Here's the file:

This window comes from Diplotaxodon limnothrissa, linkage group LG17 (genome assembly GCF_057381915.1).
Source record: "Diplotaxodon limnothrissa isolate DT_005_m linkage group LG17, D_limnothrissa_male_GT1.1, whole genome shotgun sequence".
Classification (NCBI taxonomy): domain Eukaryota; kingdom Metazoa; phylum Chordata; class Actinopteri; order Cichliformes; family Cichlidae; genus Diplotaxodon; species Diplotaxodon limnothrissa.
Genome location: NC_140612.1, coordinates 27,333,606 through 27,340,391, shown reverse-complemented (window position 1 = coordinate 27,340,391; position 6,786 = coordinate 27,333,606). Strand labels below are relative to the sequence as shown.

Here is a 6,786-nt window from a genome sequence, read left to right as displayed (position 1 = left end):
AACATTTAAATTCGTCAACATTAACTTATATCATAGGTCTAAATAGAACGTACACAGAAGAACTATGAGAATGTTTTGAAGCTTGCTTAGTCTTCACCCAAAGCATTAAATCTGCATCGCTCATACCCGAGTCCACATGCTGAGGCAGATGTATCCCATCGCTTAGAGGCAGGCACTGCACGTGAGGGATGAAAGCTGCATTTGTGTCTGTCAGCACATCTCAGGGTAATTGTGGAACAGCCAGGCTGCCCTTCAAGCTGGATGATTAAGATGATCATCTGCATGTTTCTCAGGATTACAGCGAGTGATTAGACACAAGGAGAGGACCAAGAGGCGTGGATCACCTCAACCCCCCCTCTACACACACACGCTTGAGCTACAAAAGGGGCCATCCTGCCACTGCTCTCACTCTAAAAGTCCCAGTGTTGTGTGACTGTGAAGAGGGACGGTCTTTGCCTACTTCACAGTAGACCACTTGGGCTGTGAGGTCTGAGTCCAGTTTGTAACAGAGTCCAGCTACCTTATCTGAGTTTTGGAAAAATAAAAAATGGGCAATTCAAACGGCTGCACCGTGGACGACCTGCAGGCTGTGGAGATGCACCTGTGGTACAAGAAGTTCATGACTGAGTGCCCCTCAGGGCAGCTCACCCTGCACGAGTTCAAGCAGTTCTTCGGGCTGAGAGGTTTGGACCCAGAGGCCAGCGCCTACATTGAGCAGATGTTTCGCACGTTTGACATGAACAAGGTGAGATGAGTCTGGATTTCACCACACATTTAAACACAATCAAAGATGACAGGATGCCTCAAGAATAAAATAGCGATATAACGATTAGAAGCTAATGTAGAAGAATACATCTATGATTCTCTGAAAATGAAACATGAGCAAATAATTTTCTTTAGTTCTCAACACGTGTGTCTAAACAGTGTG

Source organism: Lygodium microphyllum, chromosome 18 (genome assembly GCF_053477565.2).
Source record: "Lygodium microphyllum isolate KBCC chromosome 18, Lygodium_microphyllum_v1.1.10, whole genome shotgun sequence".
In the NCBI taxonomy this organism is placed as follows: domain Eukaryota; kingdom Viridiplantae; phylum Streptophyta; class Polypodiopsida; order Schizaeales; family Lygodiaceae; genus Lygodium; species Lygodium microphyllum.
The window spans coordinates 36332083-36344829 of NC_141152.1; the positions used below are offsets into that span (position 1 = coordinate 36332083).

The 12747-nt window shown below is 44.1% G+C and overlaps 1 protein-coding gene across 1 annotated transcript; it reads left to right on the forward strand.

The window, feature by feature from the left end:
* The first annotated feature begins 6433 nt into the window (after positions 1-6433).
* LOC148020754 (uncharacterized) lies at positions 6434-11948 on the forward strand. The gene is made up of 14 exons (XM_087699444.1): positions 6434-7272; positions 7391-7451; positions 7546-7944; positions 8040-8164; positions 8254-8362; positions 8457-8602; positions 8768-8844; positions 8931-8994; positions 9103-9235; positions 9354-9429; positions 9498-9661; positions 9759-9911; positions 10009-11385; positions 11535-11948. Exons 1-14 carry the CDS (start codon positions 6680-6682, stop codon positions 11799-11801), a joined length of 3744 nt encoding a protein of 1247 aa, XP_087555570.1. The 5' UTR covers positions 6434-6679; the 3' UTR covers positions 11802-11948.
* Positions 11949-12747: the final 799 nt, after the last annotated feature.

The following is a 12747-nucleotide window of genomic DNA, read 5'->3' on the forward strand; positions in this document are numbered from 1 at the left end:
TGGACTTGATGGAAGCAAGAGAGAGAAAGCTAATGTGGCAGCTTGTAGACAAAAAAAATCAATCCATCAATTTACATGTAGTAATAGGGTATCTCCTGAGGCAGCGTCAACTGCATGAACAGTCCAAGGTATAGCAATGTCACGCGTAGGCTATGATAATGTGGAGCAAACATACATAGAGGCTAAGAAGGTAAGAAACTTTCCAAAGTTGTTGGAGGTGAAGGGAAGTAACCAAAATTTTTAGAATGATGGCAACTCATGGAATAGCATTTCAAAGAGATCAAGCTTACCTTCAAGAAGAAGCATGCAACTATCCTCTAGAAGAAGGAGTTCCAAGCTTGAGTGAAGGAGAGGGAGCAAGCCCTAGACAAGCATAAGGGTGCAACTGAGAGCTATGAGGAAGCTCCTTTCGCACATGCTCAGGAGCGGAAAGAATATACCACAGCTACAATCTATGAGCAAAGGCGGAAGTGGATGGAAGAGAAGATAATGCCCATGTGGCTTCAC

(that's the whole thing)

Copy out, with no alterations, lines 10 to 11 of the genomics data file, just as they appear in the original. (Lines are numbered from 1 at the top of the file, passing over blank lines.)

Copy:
The window spans coordinates 36332083-36344829 of NC_141152.1; the positions used below are offsets into that span (position 1 = coordinate 36332083).

The 12747-nt window shown below is 44.1% G+C and overlaps 1 protein-coding gene across 1 annotated transcript; it reads left to right on the forward strand.